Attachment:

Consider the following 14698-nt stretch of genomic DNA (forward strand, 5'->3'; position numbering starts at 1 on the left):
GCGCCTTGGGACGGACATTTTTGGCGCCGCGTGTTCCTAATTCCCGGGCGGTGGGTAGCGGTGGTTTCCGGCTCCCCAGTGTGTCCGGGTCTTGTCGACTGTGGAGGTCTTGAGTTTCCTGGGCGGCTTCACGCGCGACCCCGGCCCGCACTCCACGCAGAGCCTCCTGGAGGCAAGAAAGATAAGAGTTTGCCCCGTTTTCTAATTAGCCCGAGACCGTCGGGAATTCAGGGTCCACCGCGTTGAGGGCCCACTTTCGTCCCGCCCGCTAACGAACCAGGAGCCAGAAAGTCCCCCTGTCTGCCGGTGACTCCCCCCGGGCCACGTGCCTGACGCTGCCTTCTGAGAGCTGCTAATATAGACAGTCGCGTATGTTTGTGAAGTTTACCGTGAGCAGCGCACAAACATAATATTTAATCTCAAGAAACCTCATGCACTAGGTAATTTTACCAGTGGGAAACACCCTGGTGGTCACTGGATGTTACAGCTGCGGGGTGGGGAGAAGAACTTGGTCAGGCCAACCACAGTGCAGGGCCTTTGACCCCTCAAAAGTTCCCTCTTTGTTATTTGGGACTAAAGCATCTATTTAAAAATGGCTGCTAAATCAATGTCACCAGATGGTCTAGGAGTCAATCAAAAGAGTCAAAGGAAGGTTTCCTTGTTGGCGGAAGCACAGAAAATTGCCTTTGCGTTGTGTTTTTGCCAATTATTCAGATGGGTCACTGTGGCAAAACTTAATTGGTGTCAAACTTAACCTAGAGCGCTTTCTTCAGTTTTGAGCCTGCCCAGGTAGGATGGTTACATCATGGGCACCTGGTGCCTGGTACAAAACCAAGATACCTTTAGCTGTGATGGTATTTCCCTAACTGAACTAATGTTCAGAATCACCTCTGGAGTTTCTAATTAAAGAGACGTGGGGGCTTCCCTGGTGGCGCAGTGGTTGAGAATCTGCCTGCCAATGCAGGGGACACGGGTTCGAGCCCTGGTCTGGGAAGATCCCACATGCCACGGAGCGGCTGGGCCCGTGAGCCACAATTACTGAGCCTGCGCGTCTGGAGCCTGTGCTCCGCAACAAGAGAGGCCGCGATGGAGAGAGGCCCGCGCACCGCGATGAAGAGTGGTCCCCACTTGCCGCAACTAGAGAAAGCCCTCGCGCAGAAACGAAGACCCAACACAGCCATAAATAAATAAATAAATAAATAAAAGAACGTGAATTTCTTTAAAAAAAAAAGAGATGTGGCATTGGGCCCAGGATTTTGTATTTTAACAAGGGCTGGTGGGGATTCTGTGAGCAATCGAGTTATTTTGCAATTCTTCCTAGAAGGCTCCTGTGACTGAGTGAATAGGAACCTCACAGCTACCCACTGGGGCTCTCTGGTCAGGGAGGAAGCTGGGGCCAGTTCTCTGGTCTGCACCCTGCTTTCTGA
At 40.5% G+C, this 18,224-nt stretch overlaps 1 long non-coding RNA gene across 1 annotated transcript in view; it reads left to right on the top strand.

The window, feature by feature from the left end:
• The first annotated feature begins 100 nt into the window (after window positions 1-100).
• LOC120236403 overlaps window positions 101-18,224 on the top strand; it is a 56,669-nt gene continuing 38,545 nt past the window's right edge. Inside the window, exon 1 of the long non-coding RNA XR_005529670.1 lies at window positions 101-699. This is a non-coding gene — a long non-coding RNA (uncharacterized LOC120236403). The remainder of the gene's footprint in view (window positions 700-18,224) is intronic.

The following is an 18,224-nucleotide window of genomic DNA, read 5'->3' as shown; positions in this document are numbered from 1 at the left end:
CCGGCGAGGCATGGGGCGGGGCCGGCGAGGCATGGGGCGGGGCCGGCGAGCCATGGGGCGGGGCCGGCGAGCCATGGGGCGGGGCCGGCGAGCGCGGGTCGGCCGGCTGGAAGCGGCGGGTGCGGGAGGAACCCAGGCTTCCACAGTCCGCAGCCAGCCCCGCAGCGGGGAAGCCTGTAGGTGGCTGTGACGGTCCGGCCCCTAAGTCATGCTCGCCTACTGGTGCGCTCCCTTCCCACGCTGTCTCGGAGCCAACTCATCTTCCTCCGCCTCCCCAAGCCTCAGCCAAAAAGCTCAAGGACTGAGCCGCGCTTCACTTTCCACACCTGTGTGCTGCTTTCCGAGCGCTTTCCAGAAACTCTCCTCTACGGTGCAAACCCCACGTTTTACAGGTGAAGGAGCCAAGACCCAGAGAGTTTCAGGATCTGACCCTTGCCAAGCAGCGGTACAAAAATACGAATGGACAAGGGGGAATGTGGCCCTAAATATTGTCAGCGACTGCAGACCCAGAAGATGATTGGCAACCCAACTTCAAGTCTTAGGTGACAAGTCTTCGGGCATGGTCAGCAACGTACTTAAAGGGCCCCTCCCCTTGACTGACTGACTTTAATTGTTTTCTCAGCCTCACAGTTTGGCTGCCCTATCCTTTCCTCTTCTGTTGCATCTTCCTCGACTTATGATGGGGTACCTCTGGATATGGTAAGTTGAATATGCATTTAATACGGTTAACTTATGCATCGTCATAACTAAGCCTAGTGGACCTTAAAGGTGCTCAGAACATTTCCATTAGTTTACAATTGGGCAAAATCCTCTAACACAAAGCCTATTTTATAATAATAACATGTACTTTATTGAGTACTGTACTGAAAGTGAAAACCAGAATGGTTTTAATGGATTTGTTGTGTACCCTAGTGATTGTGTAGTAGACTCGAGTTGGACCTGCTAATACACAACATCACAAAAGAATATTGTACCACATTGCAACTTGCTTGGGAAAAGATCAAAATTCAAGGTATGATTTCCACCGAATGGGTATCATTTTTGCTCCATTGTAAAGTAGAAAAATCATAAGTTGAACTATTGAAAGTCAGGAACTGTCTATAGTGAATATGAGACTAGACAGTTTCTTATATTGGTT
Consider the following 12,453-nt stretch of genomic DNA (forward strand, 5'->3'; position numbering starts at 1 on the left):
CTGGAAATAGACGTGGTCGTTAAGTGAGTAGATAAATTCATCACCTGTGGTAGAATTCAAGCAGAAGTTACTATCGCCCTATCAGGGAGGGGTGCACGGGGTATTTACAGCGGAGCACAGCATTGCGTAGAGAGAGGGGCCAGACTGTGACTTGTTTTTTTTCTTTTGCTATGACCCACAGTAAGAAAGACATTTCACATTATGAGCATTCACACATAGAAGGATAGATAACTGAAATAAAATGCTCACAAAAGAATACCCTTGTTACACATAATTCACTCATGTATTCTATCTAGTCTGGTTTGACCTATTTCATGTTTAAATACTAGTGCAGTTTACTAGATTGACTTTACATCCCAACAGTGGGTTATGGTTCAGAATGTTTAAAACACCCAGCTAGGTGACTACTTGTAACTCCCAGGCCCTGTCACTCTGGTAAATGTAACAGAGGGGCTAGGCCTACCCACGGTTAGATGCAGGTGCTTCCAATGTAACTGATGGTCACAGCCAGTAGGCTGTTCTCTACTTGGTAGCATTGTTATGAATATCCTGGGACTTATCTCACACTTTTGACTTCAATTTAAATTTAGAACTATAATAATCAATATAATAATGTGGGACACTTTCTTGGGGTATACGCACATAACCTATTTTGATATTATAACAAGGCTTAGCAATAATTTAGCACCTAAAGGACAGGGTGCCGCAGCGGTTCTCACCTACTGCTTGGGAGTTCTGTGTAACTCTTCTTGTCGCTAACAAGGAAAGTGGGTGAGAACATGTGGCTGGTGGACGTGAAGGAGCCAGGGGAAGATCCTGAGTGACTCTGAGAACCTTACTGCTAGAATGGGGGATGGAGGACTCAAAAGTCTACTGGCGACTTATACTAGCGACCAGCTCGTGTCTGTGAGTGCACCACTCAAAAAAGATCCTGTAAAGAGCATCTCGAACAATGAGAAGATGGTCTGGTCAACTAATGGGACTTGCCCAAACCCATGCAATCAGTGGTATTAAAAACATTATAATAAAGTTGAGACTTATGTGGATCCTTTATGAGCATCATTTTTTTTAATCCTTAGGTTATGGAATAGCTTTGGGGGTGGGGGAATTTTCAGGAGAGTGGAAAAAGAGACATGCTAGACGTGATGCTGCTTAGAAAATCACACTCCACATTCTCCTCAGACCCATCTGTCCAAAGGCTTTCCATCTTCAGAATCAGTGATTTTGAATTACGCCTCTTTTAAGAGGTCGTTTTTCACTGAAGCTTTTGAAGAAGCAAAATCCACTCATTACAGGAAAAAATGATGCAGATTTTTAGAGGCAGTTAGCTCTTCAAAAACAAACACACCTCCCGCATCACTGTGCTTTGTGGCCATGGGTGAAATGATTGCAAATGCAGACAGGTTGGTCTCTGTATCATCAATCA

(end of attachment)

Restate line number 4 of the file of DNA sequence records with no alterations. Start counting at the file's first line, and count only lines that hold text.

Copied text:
The window, feature by feature from the left end: